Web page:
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Anderton: Speech Notes For Campaign Against P

Tue, 24 Aug 2004

Launch of resource kit in campaign against P

Community activists' work to reduce the demand for P forms a key component of the government's multifaceted anti-drugs strategy.

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SPEECH NOTES AT LAUNCH OF PHIGHT CD-ROM RESOURCE KIT

Tony Gill of the New Zealand Community Trust (NZCT); Denis O'Reilly and Harry Tam of Community Advocacy & Research Trust (CART) and Mane Adams of Mokai Whanau Ora (CAYAD Project) and Jed Thian from Firm FM

Thank you Tony, and the representatives of the New Zealand Community Trust, for taking the time to come in today.

Thanks also to the members of the Consultancy Advocacy and Research Trust for bringing us together to mark the production of the Phight CD-ROM resource kit as the second phase of a community education campaign designed to raise awareness about the harm caused by methamphetamine use.

It is great to see communities organise and collaborate to build community resilience against the impact of a drug like methamphetamine.

I congratulate the New Zealand Community Trust as a philanthropic funder, CART as community activists and Firm FM as youth radio broadcasters for your useful partnership.

Firm FM is a central city dance music station with a strong following in the Wellington city youth scene. It is an authentic and credible voice and it makes a valuable contribution to the campaign against methamphetamine.

CART, as you know, was established in the late 1980s to provide practical services and support to vulnerable members of society aimed at helping them get back into participating in society.

We know from research that drug problems are most serious in those communities where social exclusion is acute, and where people lack the will or the resources to control or manage drug problems.

Practical effort in the community forms an essential component in the government's multifaceted approach to combating the threat that drug use and alcohol abuse poses to our society.

I've now been the Minister responsible for chairing the Labour Progressive government's anti-drugs strategy for two years.

The strategy works at a number of levels. Each component of the strategy fits like a jigsaw with the others.

The overall success of the strategy requires progress on all fronts.

At one level, the Labour Progressive government is aiming to reduce the supply of methamphetamine by toughening up the penalties on the peddlers of this substance and its precursors.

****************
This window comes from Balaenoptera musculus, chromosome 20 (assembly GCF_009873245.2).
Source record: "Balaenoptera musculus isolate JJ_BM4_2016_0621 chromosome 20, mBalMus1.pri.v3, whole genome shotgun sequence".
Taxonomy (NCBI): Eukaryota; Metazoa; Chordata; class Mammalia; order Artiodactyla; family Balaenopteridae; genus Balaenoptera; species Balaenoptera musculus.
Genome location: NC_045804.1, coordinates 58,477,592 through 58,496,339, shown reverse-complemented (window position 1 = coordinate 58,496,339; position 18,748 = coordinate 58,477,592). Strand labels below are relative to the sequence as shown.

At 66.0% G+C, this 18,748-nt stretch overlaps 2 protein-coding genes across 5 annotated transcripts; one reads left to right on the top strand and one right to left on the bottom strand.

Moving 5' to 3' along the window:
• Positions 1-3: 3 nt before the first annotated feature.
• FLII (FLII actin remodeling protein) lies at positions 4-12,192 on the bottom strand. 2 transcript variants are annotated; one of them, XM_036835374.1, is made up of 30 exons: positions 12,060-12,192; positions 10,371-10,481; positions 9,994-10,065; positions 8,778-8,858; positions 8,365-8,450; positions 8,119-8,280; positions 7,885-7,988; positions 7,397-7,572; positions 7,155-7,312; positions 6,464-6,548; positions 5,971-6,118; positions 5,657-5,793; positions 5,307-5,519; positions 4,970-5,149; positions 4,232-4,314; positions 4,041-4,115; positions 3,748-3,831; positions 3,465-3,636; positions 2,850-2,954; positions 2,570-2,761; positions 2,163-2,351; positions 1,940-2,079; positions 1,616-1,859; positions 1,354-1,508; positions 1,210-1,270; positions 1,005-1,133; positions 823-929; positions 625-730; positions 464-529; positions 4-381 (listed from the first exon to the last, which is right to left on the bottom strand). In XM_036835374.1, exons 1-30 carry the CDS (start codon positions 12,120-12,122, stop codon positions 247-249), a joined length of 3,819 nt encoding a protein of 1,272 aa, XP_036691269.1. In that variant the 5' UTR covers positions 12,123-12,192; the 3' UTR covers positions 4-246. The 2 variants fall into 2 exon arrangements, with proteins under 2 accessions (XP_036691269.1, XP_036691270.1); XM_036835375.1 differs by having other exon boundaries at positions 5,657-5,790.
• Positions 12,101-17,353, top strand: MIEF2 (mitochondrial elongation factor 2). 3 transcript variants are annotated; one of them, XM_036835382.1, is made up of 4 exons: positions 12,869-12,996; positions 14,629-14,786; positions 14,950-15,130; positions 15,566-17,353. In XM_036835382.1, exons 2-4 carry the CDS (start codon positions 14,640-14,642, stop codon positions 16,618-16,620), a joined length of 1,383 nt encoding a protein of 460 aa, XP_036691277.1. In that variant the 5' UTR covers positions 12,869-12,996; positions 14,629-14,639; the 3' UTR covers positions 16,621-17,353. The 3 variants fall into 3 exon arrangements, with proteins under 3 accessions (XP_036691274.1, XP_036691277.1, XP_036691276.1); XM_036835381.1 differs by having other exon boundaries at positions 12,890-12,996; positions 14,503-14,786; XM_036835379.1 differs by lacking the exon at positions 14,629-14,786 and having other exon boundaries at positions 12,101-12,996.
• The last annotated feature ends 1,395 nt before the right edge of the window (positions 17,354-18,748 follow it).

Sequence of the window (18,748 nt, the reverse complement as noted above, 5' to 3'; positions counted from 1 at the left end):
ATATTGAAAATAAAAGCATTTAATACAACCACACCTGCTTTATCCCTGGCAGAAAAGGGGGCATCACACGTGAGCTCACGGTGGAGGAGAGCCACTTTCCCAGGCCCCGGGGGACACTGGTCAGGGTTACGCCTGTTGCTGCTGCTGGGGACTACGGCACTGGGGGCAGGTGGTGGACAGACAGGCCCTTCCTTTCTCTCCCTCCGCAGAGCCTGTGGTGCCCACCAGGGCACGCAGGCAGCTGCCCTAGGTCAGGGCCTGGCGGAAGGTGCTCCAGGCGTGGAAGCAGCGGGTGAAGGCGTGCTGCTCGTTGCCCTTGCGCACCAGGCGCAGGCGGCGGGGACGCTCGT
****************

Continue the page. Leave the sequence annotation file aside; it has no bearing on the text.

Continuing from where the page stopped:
This involves progressing legislation and updating regulations, and putting the resources and manpower into capturing the importers and distributors.

In recent months we've seen the benefits of our efforts, with record hauls of dangerous drugs at our borders and new laws and regulations that make peddlers pay a high price for all the damage and hurt they are causing.

At another level, we are increasing treatment services to reduce the harm that drugs cause.

And at a third level we have seeded a campaign aimed at reducing the demand for drugs, such as the community work being undertaken by community based projects (CAYADS) up and down the country.

Unlike the drug hauls at our ports, the type of work these projects undertake day after day in our communities isn't likely to hit the Six O'clock television news.

But just capturing the importer gangs, without the complementary practical educational work done by community organisations wouldn't work either.

We as a society faces a serious challenge from the pollution of drugs and any one part of the government's overall strategy in isolation just won't deliver the goods.

If we just had a demand-reduction strategy, without also getting tough on supply, it wouldn't work because it would lack the steel required to get the message across.

The fact that the supply-reduction work of Customs and the Police are catching people, and the fact that penalties are heavy, provides a strong incentive to change behaviour.

But this supply-reduction work needs to be supplemented with the important work on the ground supporting people to find a positive way out and in reinforcing their will to change their lifestyle and behaviours for good.

We all know about the link between substance abuse and gambling problems among some of the most vulnerable members of our society.

And as a gaming-machine proceeds distribution trust, you at the New Zealand Community Trust play a vital role in our whole community's effort to turn the tide around against alcohol abuse and drugs misuse.

I understand that NZCT provided funding of $29,000 to set up and run the Phight Web site for a year and to produce a CD-ROM resource kit as part of a community-oriented campaign to combat methamphetamine use.

The site and CD-ROM provide practical information about P, about how to better spot users of P, about what to do to help people with drug problems and, very importantly, where to go for help.

The resource kit includes youth marketing devices such as electronic post cards (e-cards) and posters that can be downloaded and customized for local use. The web site is updated regularly.

The messages and images are specifically aimed at young people, especially hard to reach young people.

The campaign goes under the name of "Phight" and it is being promoted by Firm FM, as well as by the national CAYAD network.

The people in the field report that they find these resources a valuable tool to help them to get out the life-saving message to reduce the demand for drugs and I congratulate all of you for helping making this good work in the community possible.

ENDS

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